Rising for the sixth straight day, the rupee strengthened by 8 paise to 63.32 against the dollar in early trade on Tuesday at Interbank Foreign Exchange on sustained selling of the American currency by exporters and banks.

    Forex dealers said increased capital inflows as well as higher opening in the domestic equity supported the rupee. They said, however, greenback's strength against other currencies overseas capped the gains.

    The rupee had ended higher by 4 paise to 63.40 against the US currency in Monday's trade following consistent selling of dollar by banks and exporters.

    Meanwhile, the benchmark BSE Sensex rose by 122.04 points or 0.43% to 28,330.80 in early trade.

We’re not ready to play the game

The run-up to the Commonwealth Games has brought into focus both our inadequacies regarding the preparations and the enormous corruption involved. Both Prime Minister Manmohan Singh and UPA chairperson Sonia Gandhi have finally intervened and seem determined to hold the Games and punish the guilty after it is over. So, the Comptroller and Auditor General, the Central Bureau of Investigation and other agencies must start investigations now.

However, the damage to India’s image is done. The world has witnessed the shoddy manner in which we have gone about things. It is unfair to blame Suresh Kalmadi alone for the fiasco. The bigger scam is in the construction and the so-called beautification of Delhi by both the Centre and the Delhi government and its allied agencies. Thousands of crores have been reportedly spent on projects which seem to have missed their deadlines and were cleared at double or many times the cost of similar ones earlier.

In fact, the uglification of the city, as it should be termed, has left every Delhiite fuming. There can be no justification for digging up streets and undertaking substandard work. The roads are full of potholes and motorists pay the price daily. Every portion where sewage pipes have been laid has either sunk or is in a total mess. One wonders what kind of supervision went into creating this muddle. There is a question that every Indian needs to ask himself honestly. Are we really equipped to carry out world-class events given our propensity for corruption and shoddy work? Should we try to make Delhi look like London, Paris or Singapore or any other top city knowing that this cannot happen? Would we not have been better off had we allowed Delhi to remain Delhi and held the Games without creating this confusion? The arguments that one part has been developed by Delhi Development Authority or this by the Municipal Corporation of Delhi or some other by New Delhi Municipal Corporation or the Public Works Department are unconvincing. During elections, why do Congress leaders take credit for something like the Metro that is not within the ambit of its government in the city?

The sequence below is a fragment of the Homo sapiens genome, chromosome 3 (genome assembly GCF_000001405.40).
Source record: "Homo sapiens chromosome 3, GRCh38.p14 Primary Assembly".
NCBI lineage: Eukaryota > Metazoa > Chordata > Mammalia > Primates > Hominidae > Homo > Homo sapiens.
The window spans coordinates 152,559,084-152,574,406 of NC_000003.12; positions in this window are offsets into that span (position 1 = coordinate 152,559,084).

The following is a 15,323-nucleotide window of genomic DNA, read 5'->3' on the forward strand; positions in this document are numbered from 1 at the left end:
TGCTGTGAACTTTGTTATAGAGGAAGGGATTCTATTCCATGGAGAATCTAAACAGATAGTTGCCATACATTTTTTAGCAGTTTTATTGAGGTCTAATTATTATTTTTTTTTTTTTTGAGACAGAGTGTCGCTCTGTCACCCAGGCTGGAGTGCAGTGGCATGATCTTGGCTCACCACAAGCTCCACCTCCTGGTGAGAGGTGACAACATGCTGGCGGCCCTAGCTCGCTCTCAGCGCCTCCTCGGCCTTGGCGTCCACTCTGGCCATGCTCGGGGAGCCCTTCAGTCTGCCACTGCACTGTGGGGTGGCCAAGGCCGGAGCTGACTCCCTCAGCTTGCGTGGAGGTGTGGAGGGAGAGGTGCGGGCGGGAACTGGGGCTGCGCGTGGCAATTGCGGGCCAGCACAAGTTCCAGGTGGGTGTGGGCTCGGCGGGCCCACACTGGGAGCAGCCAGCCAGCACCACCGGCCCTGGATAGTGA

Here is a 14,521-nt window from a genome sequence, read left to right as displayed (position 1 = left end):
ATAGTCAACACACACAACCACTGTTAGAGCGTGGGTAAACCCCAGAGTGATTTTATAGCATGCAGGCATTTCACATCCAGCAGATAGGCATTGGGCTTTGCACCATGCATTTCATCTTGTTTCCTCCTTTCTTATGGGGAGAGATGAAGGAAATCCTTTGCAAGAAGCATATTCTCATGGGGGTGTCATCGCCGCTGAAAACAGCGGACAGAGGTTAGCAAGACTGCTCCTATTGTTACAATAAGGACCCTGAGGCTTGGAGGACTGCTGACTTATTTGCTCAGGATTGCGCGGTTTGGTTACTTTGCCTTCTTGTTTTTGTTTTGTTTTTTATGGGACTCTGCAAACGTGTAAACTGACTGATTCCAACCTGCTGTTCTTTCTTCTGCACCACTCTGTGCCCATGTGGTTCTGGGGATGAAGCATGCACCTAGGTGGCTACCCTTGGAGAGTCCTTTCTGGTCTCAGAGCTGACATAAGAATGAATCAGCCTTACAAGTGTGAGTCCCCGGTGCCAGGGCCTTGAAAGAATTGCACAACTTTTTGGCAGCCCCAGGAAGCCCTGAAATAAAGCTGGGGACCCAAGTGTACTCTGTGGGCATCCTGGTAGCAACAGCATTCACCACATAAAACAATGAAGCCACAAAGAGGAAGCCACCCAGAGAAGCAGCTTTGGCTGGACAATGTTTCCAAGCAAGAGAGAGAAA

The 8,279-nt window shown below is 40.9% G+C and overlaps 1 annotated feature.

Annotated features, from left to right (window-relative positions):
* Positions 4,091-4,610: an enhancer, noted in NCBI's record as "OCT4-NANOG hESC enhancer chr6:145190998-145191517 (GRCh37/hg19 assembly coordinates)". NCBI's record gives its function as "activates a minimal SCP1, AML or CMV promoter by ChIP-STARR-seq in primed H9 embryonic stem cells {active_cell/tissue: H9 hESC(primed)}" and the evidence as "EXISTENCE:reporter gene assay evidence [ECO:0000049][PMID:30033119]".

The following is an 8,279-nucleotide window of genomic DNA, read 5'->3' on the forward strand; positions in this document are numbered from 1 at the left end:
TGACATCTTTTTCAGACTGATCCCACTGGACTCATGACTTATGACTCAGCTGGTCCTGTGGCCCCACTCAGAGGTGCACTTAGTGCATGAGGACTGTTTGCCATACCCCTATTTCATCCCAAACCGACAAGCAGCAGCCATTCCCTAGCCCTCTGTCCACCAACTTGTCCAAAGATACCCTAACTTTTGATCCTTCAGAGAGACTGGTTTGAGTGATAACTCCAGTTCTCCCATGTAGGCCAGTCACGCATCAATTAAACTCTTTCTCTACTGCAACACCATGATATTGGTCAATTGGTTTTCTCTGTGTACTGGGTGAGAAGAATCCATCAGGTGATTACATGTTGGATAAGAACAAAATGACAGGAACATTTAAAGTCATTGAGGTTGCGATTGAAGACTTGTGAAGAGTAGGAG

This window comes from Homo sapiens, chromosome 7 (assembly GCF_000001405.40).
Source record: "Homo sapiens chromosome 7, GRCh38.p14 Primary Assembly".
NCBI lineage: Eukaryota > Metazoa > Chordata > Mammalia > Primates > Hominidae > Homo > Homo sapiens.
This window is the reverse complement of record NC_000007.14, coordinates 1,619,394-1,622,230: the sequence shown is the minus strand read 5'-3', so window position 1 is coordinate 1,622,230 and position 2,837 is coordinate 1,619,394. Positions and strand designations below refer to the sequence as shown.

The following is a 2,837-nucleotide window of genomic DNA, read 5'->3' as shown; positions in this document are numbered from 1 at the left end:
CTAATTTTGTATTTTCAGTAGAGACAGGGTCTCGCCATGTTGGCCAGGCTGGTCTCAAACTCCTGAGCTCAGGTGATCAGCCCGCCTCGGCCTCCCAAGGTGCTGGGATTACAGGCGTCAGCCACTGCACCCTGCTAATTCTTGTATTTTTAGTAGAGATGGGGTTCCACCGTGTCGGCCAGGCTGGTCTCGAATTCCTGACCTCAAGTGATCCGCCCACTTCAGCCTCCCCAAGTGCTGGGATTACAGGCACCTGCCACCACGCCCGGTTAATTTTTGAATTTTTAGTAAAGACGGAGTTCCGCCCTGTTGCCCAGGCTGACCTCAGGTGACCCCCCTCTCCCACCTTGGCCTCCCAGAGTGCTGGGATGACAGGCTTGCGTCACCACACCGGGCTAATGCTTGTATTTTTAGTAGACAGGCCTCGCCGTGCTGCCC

Another argument that we should allow the Games to be held is downright silly. Who is preventing them from being held? It is just that the preparations are not complete. While Suresh Kalmadi may have a lot of answering to do as far as the role of the Organising Committee is concerned, Manohar Singh Gill, Sheila Dikshit and Jaipal Reddy, besides a battery of bureaucrats, will also have a tough time answering queries if and when a probe is held into the major scams.

No one seems to be accountable as of now and even though the bureaucracy and some ministers have been entrusted with the task, there is no option left but to keep one’s fingers crossed. The comparison of the preparations to that of an Indian wedding are stupid. One can only hope that the stadiums built at a huge cost do not later become venues for film star nights and political conventions but are used by our sportspersons.

There are lessons to be learnt from this blunder. India, in its present indecisive phase, should not volunteer to host any international events. Instead there should be a more inward-looking policy where we must recognise our limitations and try to remove them first. India can become a world player only if the quality of what we do is of international standard. More important, the honesty with which we do it is paramount. Between us.

 

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